Esteem – do people think good things when they see your brand?
Once your scores are totaled you’ll be in a better position to decide whether to keep the old brand or to up your rebranding budget!
Take your partner by the hand!
So, if perception is reality and a new brand identity is for the long-term its wise not to rush into the planning and conception of an idea. Take a minute and weigh up the pros and cons. You can …
Do It Yourself – The most flexible and arguably most cost effective option. However, the DIY logo is what it is as even the most gifted artistically are not always successful. Organisations will spend thousands on rolling out their new identity on vehicle livery, signage, letterheads, roll up banners and exhibition stands and yet shy away from allocating a reasonable budget for the brand itself. A corporate misdemeanour!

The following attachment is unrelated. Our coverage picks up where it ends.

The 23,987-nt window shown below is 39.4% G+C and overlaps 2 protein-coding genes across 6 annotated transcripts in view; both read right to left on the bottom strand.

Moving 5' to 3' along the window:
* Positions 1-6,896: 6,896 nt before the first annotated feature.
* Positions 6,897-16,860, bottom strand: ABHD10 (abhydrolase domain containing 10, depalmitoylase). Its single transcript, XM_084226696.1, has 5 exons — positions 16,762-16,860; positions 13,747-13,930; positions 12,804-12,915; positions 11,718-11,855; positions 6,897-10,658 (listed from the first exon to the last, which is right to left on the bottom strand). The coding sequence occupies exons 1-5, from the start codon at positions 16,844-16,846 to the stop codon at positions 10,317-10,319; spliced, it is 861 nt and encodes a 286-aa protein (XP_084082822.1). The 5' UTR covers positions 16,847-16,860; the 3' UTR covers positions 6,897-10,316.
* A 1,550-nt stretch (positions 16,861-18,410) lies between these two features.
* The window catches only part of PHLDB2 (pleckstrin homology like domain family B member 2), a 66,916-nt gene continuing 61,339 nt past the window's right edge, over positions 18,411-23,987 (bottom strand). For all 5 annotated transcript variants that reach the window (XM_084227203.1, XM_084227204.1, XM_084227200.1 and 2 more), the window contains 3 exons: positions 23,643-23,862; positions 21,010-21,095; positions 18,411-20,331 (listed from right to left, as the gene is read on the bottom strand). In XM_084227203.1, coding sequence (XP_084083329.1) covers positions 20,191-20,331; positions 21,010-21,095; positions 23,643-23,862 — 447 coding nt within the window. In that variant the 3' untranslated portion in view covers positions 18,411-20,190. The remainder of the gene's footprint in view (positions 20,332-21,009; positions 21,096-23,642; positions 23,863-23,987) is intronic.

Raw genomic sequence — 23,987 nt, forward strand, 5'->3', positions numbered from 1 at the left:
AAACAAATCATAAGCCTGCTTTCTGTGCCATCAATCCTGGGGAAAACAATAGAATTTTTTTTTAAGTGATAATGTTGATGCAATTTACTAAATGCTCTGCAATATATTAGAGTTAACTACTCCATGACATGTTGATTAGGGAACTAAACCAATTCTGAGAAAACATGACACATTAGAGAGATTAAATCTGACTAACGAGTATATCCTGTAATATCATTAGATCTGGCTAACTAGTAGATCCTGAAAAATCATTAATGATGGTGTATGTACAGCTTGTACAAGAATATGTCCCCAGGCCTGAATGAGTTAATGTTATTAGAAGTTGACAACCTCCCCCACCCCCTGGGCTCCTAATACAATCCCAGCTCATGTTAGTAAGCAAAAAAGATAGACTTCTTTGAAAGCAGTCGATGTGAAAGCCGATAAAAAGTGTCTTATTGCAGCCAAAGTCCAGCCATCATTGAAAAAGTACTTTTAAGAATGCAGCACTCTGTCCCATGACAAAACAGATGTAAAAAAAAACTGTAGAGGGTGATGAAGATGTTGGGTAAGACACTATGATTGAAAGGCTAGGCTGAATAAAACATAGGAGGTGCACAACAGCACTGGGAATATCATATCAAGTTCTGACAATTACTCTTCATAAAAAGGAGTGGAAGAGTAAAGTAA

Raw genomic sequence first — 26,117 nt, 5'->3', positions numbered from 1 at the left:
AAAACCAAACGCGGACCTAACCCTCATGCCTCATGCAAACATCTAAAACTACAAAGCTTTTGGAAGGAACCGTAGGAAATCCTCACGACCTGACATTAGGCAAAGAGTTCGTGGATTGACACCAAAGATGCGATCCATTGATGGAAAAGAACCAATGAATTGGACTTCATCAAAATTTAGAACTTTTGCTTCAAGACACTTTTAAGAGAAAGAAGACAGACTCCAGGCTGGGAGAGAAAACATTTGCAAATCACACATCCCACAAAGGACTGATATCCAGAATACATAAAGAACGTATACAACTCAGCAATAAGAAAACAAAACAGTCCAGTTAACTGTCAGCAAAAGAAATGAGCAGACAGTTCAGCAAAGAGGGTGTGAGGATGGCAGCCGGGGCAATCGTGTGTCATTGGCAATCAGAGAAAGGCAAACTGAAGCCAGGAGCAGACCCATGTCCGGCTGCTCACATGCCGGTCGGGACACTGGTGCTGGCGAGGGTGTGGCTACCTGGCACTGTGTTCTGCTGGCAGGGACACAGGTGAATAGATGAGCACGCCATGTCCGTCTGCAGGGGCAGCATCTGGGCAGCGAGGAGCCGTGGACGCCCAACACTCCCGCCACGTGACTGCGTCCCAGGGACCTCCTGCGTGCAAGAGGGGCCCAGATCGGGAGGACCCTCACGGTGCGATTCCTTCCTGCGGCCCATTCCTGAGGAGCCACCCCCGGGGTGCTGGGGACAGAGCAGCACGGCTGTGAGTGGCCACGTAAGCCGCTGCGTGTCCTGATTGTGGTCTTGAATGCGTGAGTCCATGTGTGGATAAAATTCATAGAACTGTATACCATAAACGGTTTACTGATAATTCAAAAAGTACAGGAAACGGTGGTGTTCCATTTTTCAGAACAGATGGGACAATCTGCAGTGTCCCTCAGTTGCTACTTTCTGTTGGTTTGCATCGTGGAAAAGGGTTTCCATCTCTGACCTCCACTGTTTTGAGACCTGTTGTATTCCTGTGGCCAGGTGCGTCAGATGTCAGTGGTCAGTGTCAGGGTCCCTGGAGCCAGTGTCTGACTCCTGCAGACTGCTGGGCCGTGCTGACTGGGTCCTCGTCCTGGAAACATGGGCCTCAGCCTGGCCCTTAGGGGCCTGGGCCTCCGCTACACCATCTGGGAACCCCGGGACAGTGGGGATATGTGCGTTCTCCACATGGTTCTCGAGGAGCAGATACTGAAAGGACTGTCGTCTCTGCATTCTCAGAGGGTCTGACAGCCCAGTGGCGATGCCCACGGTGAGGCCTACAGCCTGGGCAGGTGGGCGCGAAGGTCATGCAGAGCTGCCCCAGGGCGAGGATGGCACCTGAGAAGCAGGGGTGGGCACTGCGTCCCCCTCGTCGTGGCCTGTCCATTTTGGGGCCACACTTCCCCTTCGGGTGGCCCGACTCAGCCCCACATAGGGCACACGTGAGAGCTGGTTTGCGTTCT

Stock logos – a step up from clipart. Simply Google the term and you’ll be presented with an array of professionally designed logos for you to choose from. This option is quick and cheap and you get what you pay for but it lacks finesse. The design of logos is generic and so won’t pick up the USP’s and nuances of your business in the way a customised design will.
Design agency – agencies come in all shapes and sizes – from London centric studios with account managers, art directors and smart offices to freelance teams collaborating in shared workspaces. Whilst budget will play its part, an understanding of the agency’s process to understand and create in an appropriate way is also important. Request they walk you through their flow of work. It’s also worth considering whether to pay a couple of agencies a small fixed sum to explore your brand rather than ask for a free pitch. Then pick the one that seems most capable. Whilst there’s nothing wrong with asking for a free hour of consultation, few industries work for free and design is no different.